Published on Feb 12, 2016
The modern telephone system is designed to carry the sound of a human voice talking normally. The engineers save money by cutting out the high a low pitch sounds that occur only in music, or sounds that last for a very short period of time. Modems convert data into sound so that it can be sent through the phone system. Just as the telegraph sent data by alternating dots and dashes, the earliest modems sent data by alternating the sound on a phone between two tones.
Description of Modems and ISDN
However, modern modems move much larger amounts of data by sending combinations of tones at different frequencies. If you have access to all possible frequencies, there is an enormous amount of data you can carry. Each TV channel is about 3 Megabits of data per second, and a cable system carries nearly 100 channels. However, the telephone system is designed to only handle the frequencies of the human voice, and the maximum amount of data it can theoretically carry is 4000 bytes per second per phone line.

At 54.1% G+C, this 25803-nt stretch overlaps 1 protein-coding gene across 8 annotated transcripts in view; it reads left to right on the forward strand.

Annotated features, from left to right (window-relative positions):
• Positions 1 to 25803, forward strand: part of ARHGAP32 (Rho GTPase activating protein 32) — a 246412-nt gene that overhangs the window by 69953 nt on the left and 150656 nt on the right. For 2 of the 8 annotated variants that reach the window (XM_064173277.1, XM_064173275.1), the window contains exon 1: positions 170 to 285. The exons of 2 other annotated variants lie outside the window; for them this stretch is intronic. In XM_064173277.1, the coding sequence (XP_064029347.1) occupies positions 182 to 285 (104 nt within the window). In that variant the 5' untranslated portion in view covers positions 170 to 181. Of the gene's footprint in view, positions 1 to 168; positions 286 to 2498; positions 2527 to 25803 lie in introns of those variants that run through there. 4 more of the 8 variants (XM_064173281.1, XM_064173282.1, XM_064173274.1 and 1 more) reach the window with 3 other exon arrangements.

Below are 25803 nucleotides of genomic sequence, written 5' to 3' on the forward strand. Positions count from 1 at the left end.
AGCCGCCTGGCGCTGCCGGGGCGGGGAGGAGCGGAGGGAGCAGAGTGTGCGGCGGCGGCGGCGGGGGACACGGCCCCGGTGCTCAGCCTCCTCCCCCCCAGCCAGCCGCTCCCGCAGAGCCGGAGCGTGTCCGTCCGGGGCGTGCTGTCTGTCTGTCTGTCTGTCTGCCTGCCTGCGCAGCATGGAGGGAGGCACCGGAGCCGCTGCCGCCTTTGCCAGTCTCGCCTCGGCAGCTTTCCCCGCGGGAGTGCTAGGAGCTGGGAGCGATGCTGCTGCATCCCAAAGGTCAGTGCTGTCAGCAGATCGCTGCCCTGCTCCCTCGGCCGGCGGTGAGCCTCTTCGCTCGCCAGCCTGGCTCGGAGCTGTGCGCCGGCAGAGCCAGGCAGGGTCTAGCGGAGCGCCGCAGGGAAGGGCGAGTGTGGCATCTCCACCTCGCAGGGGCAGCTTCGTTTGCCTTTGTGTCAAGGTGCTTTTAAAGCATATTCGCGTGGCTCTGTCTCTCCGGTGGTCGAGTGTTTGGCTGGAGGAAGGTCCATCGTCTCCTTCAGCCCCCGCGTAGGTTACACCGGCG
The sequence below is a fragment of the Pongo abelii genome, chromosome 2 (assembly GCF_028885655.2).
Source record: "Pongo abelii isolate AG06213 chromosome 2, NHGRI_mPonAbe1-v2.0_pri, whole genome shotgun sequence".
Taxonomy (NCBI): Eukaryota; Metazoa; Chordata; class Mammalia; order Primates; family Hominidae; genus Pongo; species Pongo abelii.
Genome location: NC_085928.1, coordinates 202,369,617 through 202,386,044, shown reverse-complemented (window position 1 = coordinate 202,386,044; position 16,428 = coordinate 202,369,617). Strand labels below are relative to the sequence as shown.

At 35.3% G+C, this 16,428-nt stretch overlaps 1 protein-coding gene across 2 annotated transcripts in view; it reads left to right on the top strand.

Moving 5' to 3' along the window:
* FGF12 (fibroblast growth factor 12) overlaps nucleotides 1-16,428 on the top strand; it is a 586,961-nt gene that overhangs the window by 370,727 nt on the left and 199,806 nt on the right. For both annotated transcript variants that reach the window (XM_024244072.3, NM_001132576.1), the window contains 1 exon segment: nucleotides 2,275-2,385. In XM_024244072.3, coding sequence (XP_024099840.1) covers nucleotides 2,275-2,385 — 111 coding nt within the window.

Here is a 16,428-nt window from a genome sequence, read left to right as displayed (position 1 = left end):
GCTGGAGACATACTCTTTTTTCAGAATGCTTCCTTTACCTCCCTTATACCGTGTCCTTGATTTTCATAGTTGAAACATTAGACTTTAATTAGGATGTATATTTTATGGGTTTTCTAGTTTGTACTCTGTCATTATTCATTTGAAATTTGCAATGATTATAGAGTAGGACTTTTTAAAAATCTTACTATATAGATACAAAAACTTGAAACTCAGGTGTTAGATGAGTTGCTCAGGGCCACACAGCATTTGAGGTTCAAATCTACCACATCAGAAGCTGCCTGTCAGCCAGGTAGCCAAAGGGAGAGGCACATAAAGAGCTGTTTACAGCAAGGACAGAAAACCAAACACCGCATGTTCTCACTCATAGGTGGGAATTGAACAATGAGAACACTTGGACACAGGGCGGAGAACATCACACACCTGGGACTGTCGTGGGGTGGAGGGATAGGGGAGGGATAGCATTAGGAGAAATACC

Trying to squeeze as much data as possible into the available frequencies makes the signal vulnerable to "noise" that is introduced from a bad connection, "crosstalk" from other phone conversations in the same bundle of wires, and external electrical sources. Computer chips made it possible to build a "smart" modem that transmits a block of data, waits for an acknowledgment, and retransmits the block if it something went wrong the first time.
Then data compression was added. In current use, the information actually exchanged between the two modems may be much more complicated and sophisticated than the data that either computer sees.Digital phone equipment is used everywhere except at your home or office. Since the limit on data transmission is caused by the conversion of sound to a digital signal, the obvious direct solution to the problem is to extend digital signaling all the way to the home. A T1 line would provide this type of connection. It carries 24 phone circuits each with 8000 bytes per second, or a single circuit of around 1.5 Million bits per second.